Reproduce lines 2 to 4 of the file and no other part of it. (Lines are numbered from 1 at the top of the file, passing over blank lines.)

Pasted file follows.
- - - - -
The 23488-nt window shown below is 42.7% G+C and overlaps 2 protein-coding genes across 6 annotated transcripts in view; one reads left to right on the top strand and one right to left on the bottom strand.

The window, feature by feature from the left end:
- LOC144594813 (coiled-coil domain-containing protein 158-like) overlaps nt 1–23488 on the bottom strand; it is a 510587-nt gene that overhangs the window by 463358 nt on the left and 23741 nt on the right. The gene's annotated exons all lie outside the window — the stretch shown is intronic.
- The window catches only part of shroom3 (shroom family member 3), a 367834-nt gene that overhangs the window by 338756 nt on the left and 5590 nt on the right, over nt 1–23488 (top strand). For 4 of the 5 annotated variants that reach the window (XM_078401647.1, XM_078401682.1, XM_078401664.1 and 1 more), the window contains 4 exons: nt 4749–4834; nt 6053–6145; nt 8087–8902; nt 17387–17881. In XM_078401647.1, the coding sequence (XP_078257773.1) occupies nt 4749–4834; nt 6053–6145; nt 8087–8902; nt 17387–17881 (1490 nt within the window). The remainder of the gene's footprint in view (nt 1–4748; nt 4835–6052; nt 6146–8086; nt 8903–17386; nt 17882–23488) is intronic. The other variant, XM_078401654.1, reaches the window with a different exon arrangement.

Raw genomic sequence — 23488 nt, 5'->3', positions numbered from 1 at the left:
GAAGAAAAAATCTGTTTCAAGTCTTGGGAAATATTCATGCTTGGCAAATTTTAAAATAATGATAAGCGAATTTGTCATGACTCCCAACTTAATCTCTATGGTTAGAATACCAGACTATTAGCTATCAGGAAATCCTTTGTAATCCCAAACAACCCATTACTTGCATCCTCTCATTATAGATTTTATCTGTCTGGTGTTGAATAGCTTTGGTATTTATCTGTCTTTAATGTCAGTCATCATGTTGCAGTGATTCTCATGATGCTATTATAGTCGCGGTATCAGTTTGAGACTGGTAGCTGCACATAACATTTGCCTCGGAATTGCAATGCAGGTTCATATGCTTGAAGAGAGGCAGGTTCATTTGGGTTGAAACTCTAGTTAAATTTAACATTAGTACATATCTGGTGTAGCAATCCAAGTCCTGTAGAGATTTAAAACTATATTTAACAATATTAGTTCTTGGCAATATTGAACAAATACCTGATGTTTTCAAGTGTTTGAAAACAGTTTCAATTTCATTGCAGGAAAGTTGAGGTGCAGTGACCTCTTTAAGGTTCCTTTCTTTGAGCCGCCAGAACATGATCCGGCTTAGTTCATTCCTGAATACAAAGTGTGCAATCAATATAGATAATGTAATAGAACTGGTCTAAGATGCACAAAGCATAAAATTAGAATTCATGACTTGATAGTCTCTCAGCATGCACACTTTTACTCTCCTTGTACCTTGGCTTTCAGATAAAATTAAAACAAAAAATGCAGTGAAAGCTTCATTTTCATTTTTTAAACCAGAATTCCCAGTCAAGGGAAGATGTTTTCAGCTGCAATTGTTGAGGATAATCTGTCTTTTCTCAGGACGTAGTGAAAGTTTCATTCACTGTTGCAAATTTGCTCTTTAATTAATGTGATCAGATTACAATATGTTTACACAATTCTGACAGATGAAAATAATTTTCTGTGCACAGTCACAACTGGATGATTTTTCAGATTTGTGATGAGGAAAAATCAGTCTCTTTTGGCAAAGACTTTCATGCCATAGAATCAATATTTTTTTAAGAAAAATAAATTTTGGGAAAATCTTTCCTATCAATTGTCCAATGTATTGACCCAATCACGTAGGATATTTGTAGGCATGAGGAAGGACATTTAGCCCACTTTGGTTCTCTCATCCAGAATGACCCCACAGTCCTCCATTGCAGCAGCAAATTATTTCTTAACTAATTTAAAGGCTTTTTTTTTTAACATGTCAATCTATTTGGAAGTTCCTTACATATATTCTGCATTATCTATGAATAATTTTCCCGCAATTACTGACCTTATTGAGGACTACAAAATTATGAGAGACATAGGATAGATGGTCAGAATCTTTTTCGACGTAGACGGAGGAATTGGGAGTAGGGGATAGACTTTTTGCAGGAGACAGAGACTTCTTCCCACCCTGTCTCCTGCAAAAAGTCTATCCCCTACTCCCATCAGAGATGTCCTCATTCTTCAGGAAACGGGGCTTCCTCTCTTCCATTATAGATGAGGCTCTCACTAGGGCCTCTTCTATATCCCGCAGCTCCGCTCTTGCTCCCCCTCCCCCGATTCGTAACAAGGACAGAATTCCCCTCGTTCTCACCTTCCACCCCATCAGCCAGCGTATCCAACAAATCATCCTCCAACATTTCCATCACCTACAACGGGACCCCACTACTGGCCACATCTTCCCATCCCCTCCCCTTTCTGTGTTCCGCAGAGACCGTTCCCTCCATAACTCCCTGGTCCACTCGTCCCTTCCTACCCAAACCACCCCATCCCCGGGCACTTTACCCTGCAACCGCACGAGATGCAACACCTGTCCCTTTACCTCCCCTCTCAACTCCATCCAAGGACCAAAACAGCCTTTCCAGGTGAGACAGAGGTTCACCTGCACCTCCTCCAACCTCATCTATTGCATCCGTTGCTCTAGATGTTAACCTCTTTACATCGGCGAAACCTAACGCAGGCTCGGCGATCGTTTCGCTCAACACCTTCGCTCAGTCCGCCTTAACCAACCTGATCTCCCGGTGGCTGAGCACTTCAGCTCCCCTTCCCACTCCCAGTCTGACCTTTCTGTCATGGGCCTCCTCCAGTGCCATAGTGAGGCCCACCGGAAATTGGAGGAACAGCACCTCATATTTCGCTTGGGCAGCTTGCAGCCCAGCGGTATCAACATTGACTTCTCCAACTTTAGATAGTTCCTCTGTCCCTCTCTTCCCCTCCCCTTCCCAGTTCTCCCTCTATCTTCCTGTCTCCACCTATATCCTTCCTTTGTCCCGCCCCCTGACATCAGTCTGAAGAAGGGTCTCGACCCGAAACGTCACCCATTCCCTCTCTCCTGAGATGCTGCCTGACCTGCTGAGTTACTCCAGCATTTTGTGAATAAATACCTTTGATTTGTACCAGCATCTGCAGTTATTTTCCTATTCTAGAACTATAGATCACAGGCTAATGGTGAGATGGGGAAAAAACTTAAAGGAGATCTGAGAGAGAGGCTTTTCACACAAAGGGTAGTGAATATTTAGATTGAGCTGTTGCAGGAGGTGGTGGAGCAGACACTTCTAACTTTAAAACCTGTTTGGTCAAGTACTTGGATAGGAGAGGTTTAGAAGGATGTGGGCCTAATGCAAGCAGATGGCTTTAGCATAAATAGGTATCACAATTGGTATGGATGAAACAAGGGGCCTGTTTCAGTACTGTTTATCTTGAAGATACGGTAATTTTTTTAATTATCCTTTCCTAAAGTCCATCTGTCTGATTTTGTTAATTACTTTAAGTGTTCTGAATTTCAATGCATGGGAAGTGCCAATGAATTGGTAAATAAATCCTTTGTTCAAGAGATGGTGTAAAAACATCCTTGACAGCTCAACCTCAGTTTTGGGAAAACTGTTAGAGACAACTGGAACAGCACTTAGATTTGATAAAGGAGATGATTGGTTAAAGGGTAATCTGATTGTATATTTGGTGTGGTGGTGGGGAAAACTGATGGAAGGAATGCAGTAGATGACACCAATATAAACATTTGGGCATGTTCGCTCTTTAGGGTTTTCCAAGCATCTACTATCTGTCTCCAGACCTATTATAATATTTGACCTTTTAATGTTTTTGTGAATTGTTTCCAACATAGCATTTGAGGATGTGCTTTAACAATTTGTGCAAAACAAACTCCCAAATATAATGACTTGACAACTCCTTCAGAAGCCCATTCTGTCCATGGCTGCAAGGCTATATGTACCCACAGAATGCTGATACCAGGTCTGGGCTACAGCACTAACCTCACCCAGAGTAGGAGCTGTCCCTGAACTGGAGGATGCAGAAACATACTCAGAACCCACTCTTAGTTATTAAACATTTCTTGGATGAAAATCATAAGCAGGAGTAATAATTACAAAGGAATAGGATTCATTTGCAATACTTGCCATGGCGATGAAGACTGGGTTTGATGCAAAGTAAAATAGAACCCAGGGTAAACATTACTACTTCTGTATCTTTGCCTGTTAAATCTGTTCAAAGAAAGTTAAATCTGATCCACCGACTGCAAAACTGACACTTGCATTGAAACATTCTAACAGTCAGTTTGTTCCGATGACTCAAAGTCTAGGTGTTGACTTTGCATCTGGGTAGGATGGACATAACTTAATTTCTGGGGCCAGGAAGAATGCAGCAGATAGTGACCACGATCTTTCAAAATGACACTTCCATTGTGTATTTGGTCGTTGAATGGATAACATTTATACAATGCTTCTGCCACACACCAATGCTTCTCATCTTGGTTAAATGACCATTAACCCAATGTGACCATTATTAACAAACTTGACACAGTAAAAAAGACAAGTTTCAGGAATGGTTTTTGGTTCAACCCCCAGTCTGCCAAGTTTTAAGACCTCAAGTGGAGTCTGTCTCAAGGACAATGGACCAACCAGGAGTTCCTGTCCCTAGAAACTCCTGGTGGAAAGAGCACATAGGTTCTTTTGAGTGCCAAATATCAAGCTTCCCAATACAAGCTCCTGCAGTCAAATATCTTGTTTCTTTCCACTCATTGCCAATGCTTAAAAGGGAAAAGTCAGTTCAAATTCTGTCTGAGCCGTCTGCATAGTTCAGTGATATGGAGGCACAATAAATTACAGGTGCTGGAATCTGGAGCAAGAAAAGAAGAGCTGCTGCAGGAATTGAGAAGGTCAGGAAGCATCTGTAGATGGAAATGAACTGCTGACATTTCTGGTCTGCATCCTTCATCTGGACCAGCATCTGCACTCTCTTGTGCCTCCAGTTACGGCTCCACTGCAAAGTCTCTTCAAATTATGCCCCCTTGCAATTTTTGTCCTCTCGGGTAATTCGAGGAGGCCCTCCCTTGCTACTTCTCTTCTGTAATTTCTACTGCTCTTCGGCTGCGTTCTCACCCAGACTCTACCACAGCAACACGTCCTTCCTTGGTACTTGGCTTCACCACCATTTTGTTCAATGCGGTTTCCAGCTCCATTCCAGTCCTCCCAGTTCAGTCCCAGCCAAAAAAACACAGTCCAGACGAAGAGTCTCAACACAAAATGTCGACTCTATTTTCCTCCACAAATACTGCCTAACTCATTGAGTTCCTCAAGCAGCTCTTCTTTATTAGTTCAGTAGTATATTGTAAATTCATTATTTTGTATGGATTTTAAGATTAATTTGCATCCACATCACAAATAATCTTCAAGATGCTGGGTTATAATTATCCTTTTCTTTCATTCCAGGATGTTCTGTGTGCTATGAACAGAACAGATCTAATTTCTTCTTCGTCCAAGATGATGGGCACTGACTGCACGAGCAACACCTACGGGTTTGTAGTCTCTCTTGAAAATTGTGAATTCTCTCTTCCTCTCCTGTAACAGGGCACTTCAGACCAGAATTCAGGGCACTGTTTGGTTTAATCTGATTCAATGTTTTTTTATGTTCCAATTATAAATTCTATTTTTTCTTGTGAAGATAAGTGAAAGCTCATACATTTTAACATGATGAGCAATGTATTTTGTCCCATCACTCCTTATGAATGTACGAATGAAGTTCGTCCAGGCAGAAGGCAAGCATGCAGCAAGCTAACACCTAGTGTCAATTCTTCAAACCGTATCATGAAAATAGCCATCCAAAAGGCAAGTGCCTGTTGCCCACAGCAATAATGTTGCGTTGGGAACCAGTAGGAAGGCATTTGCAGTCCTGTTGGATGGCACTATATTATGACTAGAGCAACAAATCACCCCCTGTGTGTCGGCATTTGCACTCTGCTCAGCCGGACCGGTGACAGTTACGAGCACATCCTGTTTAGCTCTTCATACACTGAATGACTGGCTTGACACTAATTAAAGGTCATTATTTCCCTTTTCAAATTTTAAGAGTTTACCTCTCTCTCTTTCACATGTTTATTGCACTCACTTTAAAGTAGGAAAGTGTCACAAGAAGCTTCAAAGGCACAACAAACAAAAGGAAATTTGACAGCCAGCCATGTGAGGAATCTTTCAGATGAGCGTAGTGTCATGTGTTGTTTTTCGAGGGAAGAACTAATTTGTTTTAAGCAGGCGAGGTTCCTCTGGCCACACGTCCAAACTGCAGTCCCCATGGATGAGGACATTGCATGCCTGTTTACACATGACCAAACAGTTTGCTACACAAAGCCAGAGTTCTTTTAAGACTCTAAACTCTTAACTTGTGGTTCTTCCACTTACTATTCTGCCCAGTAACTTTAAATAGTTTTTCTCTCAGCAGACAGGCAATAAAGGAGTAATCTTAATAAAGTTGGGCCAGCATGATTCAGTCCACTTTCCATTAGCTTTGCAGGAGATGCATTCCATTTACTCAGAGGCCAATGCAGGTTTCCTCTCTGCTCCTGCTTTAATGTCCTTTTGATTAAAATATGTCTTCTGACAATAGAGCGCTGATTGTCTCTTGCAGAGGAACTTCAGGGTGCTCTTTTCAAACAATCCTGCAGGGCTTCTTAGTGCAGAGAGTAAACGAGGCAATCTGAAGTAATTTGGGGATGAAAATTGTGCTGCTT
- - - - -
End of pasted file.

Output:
The window, feature by feature from the left end:
- LOC144594813 (coiled-coil domain-containing protein 158-like) overlaps nt 1–23488 on the bottom strand; it is a 510587-nt gene that overhangs the window by 463358 nt on the left and 23741 nt on the right. The gene's annotated exons all lie outside the window — the stretch shown is intronic.
- The window catches only part of shroom3 (shroom family member 3), a 367834-nt gene that overhangs the window by 338756 nt on the left and 5590 nt on the right, over nt 1–23488 (top strand). For 4 of the 5 annotated variants that reach the window (XM_078401647.1, XM_078401682.1, XM_078401664.1 and 1 more), the window contains 4 exons: nt 4749–4834; nt 6053–6145; nt 8087–8902; nt 17387–17881. In XM_078401647.1, the coding sequence (XP_078257773.1) occupies nt 4749–4834; nt 6053–6145; nt 8087–8902; nt 17387–17881 (1490 nt within the window). The remainder of the gene's footprint in view (nt 1–4748; nt 4835–6052; nt 6146–8086; nt 8903–17386; nt 17882–23488) is intronic. The other variant, XM_078401654.1, reaches the window with a different exon arrangement.